In agreement with List (1988), all simulations of spectra evolutions for a given pressure lead to an equilibrium drop size distribution. This is illustrated by Figs. 3a,b with comparisons of number and concentrations per logarithmic diameter intervals for 50- and 100-kPa pressures. Note that it took 2 h of evolution to reach equilibrium. Lowering the pressure shifts the large drop mass peak from 1.7 to 2.0 mm, while the middle peak shifts to a smaller diameter. The middle peak is only visible as a shoulder for 100 kPa. For number concentration, the small drop peak is very visible and does not change with pressure. It is higher for low pressure, as is the case for the second peak. The higher peak for 1.9 mm at 100 kPa disappears for 50 kPa; it is only seen as a wiggle. In the mass distribution the decrease in mass around the large peak is compensated by a concentration increase at smaller diameters. The terms “small”, “mid-size,” and “large” drops refer to those of the peaks in the 100-kPa equilibrium. “Smallest” and “largest” drops refer to the limiting sizes of the box model: 53 *μ*m and 5.6 mm, respectively.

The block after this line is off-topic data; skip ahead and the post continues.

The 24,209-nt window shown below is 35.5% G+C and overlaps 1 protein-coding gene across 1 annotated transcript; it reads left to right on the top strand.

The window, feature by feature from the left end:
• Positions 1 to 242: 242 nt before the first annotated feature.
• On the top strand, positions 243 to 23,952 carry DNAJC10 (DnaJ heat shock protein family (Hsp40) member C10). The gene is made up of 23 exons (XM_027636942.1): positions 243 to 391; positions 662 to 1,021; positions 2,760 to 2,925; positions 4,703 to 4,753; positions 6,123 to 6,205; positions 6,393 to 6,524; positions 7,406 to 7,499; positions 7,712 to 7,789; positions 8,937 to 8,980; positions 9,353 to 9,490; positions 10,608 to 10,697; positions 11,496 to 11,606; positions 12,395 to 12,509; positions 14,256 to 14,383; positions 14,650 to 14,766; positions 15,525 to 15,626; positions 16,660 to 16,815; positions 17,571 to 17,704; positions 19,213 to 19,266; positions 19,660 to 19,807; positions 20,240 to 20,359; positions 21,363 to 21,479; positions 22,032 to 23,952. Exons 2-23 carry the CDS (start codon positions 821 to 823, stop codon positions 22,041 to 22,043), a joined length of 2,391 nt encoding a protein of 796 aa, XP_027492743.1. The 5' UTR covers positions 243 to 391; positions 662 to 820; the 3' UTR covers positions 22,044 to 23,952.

Figure 4 indicates overall normalized changes in bin mass for the various interaction processes occurring at the 100- and 50-kPa equilibria. The initial spectrum for these calculations was MP50. Any other distribution would give the same result. The actual magnitudes of the normalized mass changes are directly proportional to the total water content and inversely proportional to the bin size. The general trends are in agreement with List and McFarquhar (1990) and Brown (1988). Figures 4a and 4b show that the small drops are depleted by coalescence and replenished by filament breakup. Sheet breakup controls the midsize drops (diameter ∼0.7 mm) and adds to the largest ones (5 mm and bigger) at both pressures. With disk and filament breakup removing mass to a greater extent for the large drops, it is coalescence that replenishes the losses, resulting in a zero overall mass loss. The magnitude of the mass fluxes together with the small bin masses implies relatively short lifetimes for the large (diameter ∼5 mm) drops. For 50-kPa disk breakup, very large drops add more to the large drops (Fig. 4b) than they do at 100 kPa.